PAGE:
Merck's Keytruda fails pivotal gastric cancer trial

(Reuters) - Merck & Co Inc said on Thursday a key late-stage trial testing its blockbuster drug, Keytruda, failed to meet its main goal of extending lives of patients with a type of gastric cancer.

The trial, which was testing the drug as a second-line treatment, also failed to prevent the cancer from progressing in patients whose tumors expressed the PD-LI protein, the company said.

The U.S. regulator earlier this year approved Keytruda as a third-line treatment for gastric cancer patients, who showed no response to two or more prior lines of therapy.

Gastric, or stomach cancer, is a slow-progressing disease and it is estimated that more than 10,000 people will die from it in 2017 in the United States.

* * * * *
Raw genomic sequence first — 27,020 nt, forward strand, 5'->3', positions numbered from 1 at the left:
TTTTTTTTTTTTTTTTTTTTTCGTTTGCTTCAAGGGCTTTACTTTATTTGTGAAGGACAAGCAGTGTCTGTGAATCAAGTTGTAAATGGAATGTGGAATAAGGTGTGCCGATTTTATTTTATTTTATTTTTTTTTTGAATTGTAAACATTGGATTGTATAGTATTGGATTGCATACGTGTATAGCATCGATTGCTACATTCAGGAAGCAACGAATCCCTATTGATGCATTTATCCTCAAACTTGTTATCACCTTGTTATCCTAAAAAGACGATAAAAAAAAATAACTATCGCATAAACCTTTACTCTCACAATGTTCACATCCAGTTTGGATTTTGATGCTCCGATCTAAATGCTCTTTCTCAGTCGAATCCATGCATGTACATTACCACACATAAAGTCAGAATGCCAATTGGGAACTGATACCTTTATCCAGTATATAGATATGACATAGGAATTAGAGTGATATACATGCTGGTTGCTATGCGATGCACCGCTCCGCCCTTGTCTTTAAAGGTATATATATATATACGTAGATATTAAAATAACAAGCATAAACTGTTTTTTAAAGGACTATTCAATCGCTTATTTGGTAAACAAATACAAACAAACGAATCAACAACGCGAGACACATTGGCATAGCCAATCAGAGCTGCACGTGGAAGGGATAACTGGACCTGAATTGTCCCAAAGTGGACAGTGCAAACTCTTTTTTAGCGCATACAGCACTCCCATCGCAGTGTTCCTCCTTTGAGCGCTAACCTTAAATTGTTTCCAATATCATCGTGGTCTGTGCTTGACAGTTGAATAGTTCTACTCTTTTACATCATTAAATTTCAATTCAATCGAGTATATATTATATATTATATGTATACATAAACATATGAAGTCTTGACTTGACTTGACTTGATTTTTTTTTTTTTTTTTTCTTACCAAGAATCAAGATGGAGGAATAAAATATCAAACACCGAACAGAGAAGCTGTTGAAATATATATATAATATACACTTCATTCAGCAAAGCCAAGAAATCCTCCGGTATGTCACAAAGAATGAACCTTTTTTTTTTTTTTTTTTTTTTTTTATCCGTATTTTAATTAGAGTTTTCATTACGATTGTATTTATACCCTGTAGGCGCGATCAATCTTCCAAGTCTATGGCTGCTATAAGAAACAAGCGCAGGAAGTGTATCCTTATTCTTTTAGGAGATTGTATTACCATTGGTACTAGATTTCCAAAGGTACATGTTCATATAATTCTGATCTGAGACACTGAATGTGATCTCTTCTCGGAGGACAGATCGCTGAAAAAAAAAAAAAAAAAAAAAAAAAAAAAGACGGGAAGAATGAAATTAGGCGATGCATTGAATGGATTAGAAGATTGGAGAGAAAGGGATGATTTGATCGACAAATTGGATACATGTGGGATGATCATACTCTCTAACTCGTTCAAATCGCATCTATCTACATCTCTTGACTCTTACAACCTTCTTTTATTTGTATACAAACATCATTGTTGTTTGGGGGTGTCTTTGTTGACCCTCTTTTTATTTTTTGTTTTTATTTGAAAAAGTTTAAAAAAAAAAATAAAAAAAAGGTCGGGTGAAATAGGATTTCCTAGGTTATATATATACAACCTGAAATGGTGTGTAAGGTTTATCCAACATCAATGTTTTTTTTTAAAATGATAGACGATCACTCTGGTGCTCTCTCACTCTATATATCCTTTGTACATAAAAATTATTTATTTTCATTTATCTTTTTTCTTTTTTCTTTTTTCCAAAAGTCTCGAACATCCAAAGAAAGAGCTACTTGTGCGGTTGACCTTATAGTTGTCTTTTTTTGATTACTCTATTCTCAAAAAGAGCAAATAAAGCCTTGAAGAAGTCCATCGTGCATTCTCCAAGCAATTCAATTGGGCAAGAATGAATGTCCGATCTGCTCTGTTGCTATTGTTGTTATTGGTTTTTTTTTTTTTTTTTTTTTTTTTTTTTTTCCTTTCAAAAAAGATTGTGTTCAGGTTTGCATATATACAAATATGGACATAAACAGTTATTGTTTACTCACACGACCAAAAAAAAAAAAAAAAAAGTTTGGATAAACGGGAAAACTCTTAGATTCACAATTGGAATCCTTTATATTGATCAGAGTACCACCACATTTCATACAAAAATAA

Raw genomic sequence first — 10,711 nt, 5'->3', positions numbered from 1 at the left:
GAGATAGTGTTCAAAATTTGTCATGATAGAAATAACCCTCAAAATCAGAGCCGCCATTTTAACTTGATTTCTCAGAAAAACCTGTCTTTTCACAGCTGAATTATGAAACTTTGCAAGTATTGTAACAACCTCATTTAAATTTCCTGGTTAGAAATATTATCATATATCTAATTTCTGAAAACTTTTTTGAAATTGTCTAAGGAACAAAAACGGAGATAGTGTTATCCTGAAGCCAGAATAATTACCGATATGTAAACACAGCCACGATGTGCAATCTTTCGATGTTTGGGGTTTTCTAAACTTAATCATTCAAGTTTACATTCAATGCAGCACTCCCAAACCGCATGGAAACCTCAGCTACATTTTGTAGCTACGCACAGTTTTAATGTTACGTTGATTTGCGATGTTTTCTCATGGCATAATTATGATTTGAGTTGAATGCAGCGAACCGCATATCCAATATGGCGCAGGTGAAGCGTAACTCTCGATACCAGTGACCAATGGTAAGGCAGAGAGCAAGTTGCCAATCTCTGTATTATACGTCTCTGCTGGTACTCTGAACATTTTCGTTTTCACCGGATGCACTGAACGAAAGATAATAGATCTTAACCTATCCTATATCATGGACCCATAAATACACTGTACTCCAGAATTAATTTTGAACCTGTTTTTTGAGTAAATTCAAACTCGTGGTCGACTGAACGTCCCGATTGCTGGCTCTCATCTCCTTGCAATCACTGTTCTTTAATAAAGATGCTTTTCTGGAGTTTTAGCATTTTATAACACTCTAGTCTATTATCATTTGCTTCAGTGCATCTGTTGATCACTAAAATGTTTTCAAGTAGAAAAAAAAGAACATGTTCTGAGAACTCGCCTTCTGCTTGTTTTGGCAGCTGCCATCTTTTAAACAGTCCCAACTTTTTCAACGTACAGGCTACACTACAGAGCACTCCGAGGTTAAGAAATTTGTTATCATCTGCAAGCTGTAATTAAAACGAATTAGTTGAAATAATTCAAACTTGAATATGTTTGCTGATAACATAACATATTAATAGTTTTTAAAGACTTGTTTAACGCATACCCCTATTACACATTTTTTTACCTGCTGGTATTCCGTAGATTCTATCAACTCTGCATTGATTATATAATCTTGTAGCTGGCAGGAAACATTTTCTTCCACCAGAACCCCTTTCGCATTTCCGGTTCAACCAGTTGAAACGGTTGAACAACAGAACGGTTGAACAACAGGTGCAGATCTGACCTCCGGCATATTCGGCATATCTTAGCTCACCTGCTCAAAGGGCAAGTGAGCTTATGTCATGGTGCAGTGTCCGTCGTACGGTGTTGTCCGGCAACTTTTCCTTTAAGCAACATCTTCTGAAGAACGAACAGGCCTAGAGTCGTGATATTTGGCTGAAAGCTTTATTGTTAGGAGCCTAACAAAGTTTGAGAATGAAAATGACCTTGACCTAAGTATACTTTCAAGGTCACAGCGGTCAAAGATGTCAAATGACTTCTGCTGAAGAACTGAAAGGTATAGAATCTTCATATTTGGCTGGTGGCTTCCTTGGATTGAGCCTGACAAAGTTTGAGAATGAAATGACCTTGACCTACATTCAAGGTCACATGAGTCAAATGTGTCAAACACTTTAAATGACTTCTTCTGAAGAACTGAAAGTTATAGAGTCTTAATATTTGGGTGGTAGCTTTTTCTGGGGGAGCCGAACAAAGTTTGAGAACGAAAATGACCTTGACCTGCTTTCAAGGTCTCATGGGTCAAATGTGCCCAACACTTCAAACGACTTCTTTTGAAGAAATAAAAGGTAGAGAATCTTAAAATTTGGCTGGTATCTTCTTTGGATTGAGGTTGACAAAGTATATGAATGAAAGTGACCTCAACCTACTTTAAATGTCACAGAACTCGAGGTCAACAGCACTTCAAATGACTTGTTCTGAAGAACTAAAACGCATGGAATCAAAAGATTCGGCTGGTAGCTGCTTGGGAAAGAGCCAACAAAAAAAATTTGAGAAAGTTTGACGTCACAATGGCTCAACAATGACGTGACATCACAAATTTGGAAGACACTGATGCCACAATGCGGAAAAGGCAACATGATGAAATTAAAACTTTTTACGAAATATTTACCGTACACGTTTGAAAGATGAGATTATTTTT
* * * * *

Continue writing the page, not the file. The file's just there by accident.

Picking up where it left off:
Merck said on Thursday that it would continue to test the blockbuster drug in two other late-stage gastric cancer studies.

Keytruda belongs to a class of drugs called PD-1 or PD-L1 inhibitors that block a mechanism tumors use to evade detection from cancer-fighting cells. It is seen as a forerunner of precision medicine, where genetic biomarkers may determine the course of therapy rather than the type of cancer.

The drug, which netted $1.05 billion in sales in the latest quarter, has been previously approved to treat at least five other types of cancer including lung and bladder.

Reporting by Tamara Mathias in Bengaluru; Editing by Sriraj Kalluvila